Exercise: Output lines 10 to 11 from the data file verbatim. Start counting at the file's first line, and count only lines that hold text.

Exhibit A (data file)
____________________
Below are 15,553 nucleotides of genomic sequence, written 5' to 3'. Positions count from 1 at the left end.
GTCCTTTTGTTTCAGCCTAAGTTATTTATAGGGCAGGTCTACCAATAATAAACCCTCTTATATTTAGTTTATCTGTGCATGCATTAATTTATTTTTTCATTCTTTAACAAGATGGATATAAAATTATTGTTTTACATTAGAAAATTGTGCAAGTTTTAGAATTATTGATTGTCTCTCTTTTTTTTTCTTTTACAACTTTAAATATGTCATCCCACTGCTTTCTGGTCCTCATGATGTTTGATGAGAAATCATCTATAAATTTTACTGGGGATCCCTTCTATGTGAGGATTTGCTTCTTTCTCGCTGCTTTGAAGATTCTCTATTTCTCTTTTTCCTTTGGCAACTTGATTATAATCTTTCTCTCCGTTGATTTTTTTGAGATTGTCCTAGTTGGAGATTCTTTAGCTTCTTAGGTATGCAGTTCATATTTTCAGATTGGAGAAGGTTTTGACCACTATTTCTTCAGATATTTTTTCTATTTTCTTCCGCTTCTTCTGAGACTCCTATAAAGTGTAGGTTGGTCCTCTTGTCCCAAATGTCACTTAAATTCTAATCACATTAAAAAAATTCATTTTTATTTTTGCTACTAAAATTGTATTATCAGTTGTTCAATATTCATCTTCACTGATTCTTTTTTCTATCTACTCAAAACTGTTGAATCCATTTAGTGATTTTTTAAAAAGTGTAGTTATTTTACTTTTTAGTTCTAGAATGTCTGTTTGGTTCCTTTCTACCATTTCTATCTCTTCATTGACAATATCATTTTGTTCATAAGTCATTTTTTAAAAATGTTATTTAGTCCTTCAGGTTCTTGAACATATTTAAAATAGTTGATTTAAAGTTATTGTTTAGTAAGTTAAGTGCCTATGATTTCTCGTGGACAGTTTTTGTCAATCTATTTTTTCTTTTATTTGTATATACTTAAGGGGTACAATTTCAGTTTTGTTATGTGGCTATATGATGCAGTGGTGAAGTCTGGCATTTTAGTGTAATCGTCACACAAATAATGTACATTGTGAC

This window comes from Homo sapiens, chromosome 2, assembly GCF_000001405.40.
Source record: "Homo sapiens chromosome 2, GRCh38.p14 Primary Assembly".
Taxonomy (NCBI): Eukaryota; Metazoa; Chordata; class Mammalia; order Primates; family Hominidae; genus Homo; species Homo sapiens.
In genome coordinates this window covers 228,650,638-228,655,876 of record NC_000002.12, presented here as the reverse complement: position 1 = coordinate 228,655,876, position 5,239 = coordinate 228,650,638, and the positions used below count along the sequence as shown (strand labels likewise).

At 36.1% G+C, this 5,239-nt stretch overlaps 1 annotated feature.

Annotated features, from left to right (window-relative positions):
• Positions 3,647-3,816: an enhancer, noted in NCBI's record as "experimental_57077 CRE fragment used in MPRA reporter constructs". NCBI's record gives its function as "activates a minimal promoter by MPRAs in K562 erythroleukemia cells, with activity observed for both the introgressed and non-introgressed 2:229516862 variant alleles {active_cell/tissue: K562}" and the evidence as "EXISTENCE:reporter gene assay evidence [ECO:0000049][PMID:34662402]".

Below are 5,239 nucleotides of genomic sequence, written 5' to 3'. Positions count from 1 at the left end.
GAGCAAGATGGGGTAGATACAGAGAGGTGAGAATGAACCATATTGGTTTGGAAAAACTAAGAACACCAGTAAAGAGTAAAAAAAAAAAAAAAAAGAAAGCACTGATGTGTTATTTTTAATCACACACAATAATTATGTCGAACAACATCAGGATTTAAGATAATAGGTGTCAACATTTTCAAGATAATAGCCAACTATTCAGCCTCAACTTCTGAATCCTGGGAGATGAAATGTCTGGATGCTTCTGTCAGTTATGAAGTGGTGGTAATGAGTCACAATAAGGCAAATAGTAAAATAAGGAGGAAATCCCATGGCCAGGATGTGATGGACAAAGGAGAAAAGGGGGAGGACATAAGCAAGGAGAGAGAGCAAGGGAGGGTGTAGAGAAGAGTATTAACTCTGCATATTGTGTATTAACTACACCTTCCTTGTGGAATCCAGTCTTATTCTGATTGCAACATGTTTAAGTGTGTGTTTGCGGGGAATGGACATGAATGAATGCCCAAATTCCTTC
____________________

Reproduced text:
Below are 5,239 nucleotides of genomic sequence, written 5' to 3'. Positions count from 1 at the left end.
GAGCAAGATGGGGTAGATACAGAGAGGTGAGAATGAACCATATTGGTTTGGAAAAACTAAGAACACCAGTAAAGAGTAAAAAAAAAAAAAAAAAGAAAGCACTGATGTGTTATTTTTAATCACACACAATAATTATGTCGAACAACATCAGGATTTAAGATAATAGGTGTCAACATTTTCAAGATAATAGCCAACTATTCAGCCTCAACTTCTGAATCCTGGGAGATGAAATGTCTGGATGCTTCTGTCAGTTATGAAGTGGTGGTAATGAGTCACAATAAGGCAAATAGTAAAATAAGGAGGAAATCCCATGGCCAGGATGTGATGGACAAAGGAGAAAAGGGGGAGGACATAAGCAAGGAGAGAGAGCAAGGGAGGGTGTAGAGAAGAGTATTAACTCTGCATATTGTGTATTAACTACACCTTCCTTGTGGAATCCAGTCTTATTCTGATTGCAACATGTTTAAGTGTGTGTTTGCGGGGAATGGACATGAATGAATGCCCAAATTCCTTC